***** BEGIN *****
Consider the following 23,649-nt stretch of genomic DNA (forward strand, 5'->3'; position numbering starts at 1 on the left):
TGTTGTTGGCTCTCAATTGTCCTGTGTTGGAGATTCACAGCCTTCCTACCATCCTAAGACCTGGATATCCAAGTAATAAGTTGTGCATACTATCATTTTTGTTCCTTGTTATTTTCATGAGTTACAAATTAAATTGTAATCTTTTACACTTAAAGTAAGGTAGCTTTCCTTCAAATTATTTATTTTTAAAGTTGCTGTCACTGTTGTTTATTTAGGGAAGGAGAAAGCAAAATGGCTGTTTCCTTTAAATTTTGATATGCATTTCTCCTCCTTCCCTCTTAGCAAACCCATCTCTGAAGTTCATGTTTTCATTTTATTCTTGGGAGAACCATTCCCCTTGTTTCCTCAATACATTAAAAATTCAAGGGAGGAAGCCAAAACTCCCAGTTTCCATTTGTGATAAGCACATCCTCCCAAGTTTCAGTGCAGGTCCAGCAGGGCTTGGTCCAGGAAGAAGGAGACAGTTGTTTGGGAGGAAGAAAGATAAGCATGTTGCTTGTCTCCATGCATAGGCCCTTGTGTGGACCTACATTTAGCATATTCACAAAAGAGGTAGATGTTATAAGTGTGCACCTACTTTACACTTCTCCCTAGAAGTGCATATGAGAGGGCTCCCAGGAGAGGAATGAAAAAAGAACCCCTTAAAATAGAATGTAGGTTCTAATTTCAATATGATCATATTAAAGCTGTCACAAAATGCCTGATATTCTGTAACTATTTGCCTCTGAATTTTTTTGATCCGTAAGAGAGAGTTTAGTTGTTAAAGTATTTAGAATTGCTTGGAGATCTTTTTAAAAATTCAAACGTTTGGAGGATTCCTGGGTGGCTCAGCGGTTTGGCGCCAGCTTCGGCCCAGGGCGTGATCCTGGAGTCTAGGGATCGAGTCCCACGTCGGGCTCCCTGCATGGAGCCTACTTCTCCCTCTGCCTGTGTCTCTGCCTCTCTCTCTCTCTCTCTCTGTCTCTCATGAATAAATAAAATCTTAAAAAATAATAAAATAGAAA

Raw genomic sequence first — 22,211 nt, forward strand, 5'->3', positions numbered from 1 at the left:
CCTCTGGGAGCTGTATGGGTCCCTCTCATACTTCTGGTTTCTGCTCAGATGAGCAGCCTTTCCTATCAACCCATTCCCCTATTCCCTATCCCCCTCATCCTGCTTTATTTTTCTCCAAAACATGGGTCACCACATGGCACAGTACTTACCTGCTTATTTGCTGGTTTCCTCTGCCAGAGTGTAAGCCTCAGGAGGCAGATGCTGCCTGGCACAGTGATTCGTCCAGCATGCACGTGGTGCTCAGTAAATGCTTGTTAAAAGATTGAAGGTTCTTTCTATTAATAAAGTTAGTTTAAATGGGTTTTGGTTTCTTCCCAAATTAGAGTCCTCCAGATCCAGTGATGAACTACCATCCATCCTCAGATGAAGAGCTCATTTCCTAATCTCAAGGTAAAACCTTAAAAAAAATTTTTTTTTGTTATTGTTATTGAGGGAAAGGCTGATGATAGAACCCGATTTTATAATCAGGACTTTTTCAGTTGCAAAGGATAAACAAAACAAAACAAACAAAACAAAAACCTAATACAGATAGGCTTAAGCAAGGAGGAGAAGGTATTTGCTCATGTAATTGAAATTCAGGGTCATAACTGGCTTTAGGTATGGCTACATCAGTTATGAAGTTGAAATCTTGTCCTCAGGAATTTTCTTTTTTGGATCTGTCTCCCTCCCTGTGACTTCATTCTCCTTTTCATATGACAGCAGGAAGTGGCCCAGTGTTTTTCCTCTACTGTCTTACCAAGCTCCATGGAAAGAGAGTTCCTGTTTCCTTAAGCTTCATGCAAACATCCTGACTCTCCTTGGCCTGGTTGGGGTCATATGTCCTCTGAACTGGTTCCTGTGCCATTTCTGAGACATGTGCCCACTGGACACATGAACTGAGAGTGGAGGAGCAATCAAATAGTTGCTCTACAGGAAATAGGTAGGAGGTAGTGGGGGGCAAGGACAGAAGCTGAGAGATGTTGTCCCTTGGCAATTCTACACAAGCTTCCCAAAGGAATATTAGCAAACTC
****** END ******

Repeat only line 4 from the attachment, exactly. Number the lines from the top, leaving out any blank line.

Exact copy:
CCTCTGGGAGCTGTATGGGTCCCTCTCATACTTCTGGTTTCTGCTCAGATGAGCAGCCTTTCCTATCAACCCATTCCCCTATTCCCTATCCCCCTCATCCTGCTTTATTTTTCTCCAAAACATGGGTCACCACATGGCACAGTACTTACCTGCTTATTTGCTGGTTTCCTCTGCCAGAGTGTAAGCCTCAGGAGGCAGATGCTGCCTGGCACAGTGATTCGTCCAGCATGCACGTGGTGCTCAGTAAATGCTTGTTAAAAGATTGAAGGTTCTTTCTATTAATAAAGTTAGTTTAAATGGGTTTTGGTTTCTTCCCAAATTAGAGTCCTCCAGATCCAGTGATGAACTACCATCCATCCTCAGATGAAGAGCTCATTTCCTAATCTCAAGGTAAAACCTTAAAAAAAATTTTTTTTTGTTATTGTTATTGAGGGAAAGGCTGATGATAGAACCCGATTTTATAATCAGGACTTTTTCAGTTGCAAAGGATAAACAAAACAAAACAAACAAAACAAAAACCTAATACAGATAGGCTTAAGCAAGGAGGAGAAGGTATTTGCTCATGTAATTGAAATTCAGGGTCATAACTGGCTTTAGGTATGGCTACATCAGTTATGAAGTTGAAATCTTGTCCTCAGGAATTTTCTTTTTTGGATCTGTCTCCCTCCCTGTGACTTCATTCTCCTTTTCATATGACAGCAGGAAGTGGCCCAGTGTTTTTCCTCTACTGTCTTACCAAGCTCCATGGAAAGAGAGTTCCTGTTTCCTTAAGCTTCATGCAAACATCCTGACTCTCCTTGGCCTGGTTGGGGTCATATGTCCTCTGAACTGGTTCCTGTGCCATTTCTGAGACATGTGCCCACTGGACACATGAACTGAGAGTGGAGGAGCAATCAAATAGTTGCTCTACAGGAAATAGGTAGGAGGTAGTGGGGGGCAAGGACAGAAGCTGAGAGATGTTGTCCCTTGGCAATTCTACACAAGCTTCCCAAAGGAATATTAGCAAACTC